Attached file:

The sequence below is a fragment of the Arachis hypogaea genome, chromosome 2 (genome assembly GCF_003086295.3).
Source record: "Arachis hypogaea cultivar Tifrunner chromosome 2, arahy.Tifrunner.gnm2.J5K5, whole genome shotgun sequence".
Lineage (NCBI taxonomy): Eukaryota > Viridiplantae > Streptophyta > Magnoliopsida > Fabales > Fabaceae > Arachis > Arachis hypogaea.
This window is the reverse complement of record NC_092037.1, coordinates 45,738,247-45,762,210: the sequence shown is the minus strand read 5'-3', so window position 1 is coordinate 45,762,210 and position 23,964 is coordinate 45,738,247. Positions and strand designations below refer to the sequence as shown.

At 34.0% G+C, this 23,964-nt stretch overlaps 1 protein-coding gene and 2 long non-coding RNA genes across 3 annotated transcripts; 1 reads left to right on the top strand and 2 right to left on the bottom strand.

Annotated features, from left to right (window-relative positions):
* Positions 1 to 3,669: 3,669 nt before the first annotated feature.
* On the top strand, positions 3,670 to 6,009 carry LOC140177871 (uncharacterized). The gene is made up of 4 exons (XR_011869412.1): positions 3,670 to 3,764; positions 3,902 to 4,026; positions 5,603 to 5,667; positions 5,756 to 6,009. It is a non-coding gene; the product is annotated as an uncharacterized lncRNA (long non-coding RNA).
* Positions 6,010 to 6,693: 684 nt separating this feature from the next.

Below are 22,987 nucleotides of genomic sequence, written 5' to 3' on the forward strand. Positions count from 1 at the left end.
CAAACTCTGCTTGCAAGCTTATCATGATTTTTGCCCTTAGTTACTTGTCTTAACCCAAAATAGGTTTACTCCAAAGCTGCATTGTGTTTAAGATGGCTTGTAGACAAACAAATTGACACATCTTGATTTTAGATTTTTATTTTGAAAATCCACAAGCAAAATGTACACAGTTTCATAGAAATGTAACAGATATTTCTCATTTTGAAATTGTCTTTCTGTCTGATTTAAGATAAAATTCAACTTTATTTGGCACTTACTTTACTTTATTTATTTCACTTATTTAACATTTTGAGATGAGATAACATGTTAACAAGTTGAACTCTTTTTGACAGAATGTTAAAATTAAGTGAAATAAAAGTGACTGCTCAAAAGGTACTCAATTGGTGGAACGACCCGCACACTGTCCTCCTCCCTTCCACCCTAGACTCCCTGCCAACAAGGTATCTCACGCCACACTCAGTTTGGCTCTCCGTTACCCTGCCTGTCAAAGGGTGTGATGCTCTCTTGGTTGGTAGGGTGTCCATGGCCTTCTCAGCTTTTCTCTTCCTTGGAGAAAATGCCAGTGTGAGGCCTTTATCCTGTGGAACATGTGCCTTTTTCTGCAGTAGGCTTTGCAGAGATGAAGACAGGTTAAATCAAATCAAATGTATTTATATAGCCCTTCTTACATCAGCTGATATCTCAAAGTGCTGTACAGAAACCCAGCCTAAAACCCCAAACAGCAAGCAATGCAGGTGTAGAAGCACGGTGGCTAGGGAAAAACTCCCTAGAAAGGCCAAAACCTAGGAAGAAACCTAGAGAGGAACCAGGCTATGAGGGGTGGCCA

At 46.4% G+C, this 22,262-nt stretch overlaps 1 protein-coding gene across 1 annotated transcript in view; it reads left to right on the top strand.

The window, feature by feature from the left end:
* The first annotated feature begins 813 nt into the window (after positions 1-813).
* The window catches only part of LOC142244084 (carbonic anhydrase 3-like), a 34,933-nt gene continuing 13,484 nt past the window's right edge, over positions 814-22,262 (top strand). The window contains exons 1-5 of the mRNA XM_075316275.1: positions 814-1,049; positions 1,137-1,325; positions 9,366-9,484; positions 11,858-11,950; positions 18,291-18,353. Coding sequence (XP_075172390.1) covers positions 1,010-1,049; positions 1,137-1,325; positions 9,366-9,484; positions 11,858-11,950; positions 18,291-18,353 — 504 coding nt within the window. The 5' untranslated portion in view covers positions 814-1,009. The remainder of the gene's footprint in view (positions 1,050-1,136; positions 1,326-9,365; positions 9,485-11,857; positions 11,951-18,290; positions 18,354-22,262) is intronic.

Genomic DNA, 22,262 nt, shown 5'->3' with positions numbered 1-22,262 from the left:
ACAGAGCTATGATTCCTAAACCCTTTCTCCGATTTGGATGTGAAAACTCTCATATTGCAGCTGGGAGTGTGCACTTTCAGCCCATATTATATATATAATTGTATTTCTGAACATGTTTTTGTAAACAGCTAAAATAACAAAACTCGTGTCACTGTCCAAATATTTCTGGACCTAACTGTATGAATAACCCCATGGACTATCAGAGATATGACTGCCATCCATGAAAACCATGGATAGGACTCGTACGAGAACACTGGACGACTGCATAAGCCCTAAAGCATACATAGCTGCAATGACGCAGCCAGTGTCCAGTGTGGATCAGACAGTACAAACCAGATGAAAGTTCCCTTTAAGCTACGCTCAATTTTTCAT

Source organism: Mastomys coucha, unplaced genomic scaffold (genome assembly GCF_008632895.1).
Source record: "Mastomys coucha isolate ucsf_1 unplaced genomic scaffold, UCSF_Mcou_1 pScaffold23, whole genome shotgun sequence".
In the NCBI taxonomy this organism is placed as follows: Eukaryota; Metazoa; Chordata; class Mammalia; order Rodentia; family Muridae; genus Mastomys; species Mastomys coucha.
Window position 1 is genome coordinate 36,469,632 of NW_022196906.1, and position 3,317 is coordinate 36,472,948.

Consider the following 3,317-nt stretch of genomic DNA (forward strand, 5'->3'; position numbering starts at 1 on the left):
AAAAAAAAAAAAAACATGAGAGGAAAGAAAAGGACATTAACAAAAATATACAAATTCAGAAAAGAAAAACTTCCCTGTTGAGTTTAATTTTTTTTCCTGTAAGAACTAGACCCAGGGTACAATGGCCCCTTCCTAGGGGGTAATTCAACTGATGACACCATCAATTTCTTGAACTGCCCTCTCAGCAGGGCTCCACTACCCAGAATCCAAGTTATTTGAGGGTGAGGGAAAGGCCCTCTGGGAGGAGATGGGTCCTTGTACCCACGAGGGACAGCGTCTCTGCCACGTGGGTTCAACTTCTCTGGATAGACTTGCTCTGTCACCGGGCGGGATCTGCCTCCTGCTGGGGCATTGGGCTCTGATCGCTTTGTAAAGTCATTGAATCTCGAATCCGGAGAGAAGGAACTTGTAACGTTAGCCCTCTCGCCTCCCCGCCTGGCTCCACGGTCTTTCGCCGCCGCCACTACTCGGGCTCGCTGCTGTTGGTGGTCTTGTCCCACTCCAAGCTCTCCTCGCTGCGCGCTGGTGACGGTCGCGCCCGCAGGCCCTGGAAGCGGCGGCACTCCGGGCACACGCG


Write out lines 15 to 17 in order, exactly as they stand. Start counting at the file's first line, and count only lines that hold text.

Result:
* The window catches only part of LOC142244084 (carbonic anhydrase 3-like), a 34,933-nt gene continuing 13,484 nt past the window's right edge, over positions 814-22,262 (top strand). The window contains exons 1-5 of the mRNA XM_075316275.1: positions 814-1,049; positions 1,137-1,325; positions 9,366-9,484; positions 11,858-11,950; positions 18,291-18,353. Coding sequence (XP_075172390.1) covers positions 1,010-1,049; positions 1,137-1,325; positions 9,366-9,484; positions 11,858-11,950; positions 18,291-18,353 — 504 coding nt within the window. The 5' untranslated portion in view covers positions 814-1,009. The remainder of the gene's footprint in view (positions 1,050-1,136; positions 1,326-9,365; positions 9,485-11,857; positions 11,951-18,290; positions 18,354-22,262) is intronic.

Genomic DNA, 22,262 nt, shown 5'->3' with positions numbered 1-22,262 from the left:
ACAGAGCTATGATTCCTAAACCCTTTCTCCGATTTGGATGTGAAAACTCTCATATTGCAGCTGGGAGTGTGCACTTTCAGCCCATATTATATATATAATTGTATTTCTGAACATGTTTTTGTAAACAGCTAAAATAACAAAACTCGTGTCACTGTCCAAATATTTCTGGACCTAACTGTATGAATAACCCCATGGACTATCAGAGATATGACTGCCATCCATGAAAACCATGGATAGGACTCGTACGAGAACACTGGACGACTGCATAAGCCCTAAAGCATACATAGCTGCAATGACGCAGCCAGTGTCCAGTGTGGATCAGACAGTACAAACCAGATGAAAGTTCCCTTTAAGCTACGCTCAATTTTTCAT